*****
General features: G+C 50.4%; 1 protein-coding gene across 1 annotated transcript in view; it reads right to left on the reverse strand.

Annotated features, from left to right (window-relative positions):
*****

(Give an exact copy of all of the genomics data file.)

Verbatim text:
General features: G+C 50.4%; 1 protein-coding gene across 1 annotated transcript in view; it reads right to left on the reverse strand.

Annotated features, from left to right (window-relative positions):